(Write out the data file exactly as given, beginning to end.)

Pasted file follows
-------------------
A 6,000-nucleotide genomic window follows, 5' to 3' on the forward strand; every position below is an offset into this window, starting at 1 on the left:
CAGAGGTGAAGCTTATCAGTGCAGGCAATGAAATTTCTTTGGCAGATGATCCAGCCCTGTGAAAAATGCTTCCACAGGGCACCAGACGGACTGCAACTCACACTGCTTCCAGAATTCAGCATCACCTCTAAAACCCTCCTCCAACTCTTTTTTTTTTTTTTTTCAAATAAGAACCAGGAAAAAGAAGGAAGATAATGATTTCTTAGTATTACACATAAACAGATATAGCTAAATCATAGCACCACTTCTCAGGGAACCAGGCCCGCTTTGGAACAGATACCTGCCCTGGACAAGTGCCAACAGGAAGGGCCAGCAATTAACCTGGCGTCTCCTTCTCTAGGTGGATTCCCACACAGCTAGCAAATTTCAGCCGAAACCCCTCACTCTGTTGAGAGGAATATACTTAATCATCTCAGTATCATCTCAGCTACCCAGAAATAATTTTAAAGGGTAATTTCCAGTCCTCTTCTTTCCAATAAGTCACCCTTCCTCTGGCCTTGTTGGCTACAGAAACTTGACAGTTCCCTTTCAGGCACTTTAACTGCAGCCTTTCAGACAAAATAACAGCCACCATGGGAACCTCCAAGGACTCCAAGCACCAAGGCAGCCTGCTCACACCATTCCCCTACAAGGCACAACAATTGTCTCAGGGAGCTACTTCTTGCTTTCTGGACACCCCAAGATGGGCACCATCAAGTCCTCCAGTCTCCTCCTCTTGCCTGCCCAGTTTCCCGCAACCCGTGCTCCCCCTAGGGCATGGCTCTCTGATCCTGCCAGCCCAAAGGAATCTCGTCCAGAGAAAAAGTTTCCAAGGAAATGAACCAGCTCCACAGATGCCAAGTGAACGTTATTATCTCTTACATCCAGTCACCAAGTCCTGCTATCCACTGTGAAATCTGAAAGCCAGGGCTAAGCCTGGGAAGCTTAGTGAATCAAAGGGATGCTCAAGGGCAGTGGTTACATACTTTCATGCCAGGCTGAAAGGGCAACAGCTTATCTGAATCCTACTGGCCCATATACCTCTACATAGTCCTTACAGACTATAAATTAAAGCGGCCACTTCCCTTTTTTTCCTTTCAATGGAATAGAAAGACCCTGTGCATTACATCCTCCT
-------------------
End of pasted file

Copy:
A 6,000-nucleotide genomic window follows, 5' to 3' on the forward strand; every position below is an offset into this window, starting at 1 on the left:
CAGAGGTGAAGCTTATCAGTGCAGGCAATGAAATTTCTTTGGCAGATGATCCAGCCCTGTGAAAAATGCTTCCACAGGGCACCAGACGGACTGCAACTCACACTGCTTCCAGAATTCAGCATCACCTCTAAAACCCTCCTCCAACTCTTTTTTTTTTTTTTTTCAAATAAGAACCAGGAAAAAGAAGGAAGATAATGATTTCTTAGTATTACACATAAACAGATATAGCTAAATCATAGCACCACTTCTCAGGGAACCAGGCCCGCTTTGGAACAGATACCTGCCCTGGACAAGTGCCAACAGGAAGGGCCAGCAATTAACCTGGCGTCTCCTTCTCTAGGTGGATTCCCACACAGCTAGCAAATTTCAGCCGAAACCCCTCACTCTGTTGAGAGGAATATACTTAATCATCTCAGTATCATCTCAGCTACCCAGAAATAATTTTAAAGGGTAATTTCCAGTCCTCTTCTTTCCAATAAGTCACCCTTCCTCTGGCCTTGTTGGCTACAGAAACTTGACAGTTCCCTTTCAGGCACTTTAACTGCAGCCTTTCAGACAAAATAACAGCCACCATGGGAACCTCCAAGGACTCCAAGCACCAAGGCAGCCTGCTCACACCATTCCCCTACAAGGCACAACAATTGTCTCAGGGAGCTACTTCTTGCTTTCTGGACACCCCAAGATGGGCACCATCAAGTCCTCCAGTCTCCTCCTCTTGCCTGCCCAGTTTCCCGCAACCCGTGCTCCCCCTAGGGCATGGCTCTCTGATCCTGCCAGCCCAAAGGAATCTCGTCCAGAGAAAAAGTTTCCAAGGAAATGAACCAGCTCCACAGATGCCAAGTGAACGTTATTATCTCTTACATCCAGTCACCAAGTCCTGCTATCCACTGTGAAATCTGAAAGCCAGGGCTAAGCCTGGGAAGCTTAGTGAATCAAAGGGATGCTCAAGGGCAGTGGTTACATACTTTCATGCCAGGCTGAAAGGGCAACAGCTTATCTGAATCCTACTGGCCCATATACCTCTACATAGTCCTTACAGACTATAAATTAAAGCGGCCACTTCCCTTTTTTTCCTTTCAATGGAATAGAAAGACCCTGTGCATTACATCCTCCT